A few days ago, I had my second appointment. He’s still on the big lists of questions to sort of figure out what we need to work on. I don’t remember what I said or what he had asked me, but while we were getting into the anxiety questions, he suddenly said, “I wonder if you might have ADD.”

He picked up his phone (apparently he only came prepared to cover anxiety and depression) and said we were going to do the short list of questions to see if we should do the longer, more detailed one.

Over the past year and a half, I’ve done a lot of reading about mental illnesses. In doing so, it helps me sort of understand my mind a little better. It also makes it hard not to self-diagnose. The good thing is, my anxiety kind of prevents me from actually believing my self-diagnoses, until someone else actually legitimizes it. My short also prevents me from specifically bringing it up.

I’d been wondering, for several months now, if I may have ADD but it has never come up before.

So, it was about 20 questions, and to get a result of maybe having ADD, you had to answer ‘yes’ or ‘sometimes’ to I think not than half of them. Not including my sometimes, I was already up to about 15 or 16. I think I only said no to 1 or 2.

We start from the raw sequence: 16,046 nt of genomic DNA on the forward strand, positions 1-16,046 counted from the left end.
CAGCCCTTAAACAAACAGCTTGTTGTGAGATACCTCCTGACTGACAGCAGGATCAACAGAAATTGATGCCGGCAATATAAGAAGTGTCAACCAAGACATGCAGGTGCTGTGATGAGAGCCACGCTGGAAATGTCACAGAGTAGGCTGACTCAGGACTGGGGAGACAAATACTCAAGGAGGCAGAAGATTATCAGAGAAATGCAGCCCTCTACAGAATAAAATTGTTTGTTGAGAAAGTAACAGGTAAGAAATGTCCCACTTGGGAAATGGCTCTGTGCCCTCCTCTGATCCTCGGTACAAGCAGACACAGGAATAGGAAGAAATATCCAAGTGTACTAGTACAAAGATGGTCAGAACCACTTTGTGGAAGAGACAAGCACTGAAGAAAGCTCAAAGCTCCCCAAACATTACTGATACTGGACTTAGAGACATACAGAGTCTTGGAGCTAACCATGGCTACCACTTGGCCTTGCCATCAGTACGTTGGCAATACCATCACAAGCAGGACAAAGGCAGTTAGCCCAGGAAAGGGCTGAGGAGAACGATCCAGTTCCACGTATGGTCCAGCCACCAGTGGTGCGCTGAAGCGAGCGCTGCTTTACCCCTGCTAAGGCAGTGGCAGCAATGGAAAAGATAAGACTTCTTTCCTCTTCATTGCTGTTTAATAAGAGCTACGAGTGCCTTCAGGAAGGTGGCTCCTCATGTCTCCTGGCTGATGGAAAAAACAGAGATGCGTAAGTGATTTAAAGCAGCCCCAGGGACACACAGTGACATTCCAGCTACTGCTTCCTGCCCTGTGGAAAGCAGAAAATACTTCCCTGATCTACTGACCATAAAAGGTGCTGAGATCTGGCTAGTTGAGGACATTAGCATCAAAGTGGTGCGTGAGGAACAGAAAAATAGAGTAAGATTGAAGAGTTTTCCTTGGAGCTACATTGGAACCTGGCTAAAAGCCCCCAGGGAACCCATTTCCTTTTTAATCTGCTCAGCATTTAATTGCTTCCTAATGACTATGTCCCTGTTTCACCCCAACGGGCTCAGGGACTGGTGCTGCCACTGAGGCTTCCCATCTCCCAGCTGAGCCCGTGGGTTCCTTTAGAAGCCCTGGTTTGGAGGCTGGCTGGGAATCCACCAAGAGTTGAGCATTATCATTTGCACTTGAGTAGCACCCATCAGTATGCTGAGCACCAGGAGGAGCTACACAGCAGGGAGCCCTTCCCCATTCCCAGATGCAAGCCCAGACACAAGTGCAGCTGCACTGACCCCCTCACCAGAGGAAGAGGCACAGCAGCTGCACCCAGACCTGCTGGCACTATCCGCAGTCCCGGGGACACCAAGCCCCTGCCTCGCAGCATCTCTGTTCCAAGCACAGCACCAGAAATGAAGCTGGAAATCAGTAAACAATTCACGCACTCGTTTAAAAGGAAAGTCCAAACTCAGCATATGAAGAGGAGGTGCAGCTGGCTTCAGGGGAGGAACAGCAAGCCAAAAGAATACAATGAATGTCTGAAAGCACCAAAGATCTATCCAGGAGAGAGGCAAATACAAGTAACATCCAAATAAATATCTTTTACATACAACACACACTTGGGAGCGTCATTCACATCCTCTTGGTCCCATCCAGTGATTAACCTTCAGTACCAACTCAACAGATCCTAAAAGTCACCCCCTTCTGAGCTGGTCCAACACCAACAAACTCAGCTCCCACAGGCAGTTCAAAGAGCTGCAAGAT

It’s not an official diagnosis yet, but he said he’s not ready to rule it out.

He also said that if I do have ADD, it may actually be there main issue that my anxiety stems from, which would explain why my anxiety hasn’t really gotten better. By only treating one of the symptoms, you’re not actually solving the problem. So even if my anxiety gets better, or goes away completely, it will probably keep coming back. If the main problem is ADD, and we treat that, it could potentially solve everything else.

I thought it was quite interesting and makes a lot of sense. We’ll see how it goes when we get into the detailed, 70 question version of the ADD stuff.


Anxiety & ADD Tip

Fidget toys are incredible! I’ve tried a few because I have a lot of nervous energy, so I’m always fidgety, but now knowing I might also have ADD, it makes even more sense. For smaller, more subtle fidgeting, I love these and these! I had heard of these first though, but never knew where to buy then till a few weeks ago. This one is my favourite. I absolutely love them!

Why You Need to Stop Saying You’re “So OCD”

“Saying ‘I’m so OCD’ has become a fun fad almost, but OCD is one of the top ten debilitating disorders that causes an unimaginable amount of stress and interference. Saying you have OCD because you love to clean completely invalidates someone’s experiences.”

COMPLETELY INVALIDATES SOMEONE’S EXPERIENCES!!!!!!!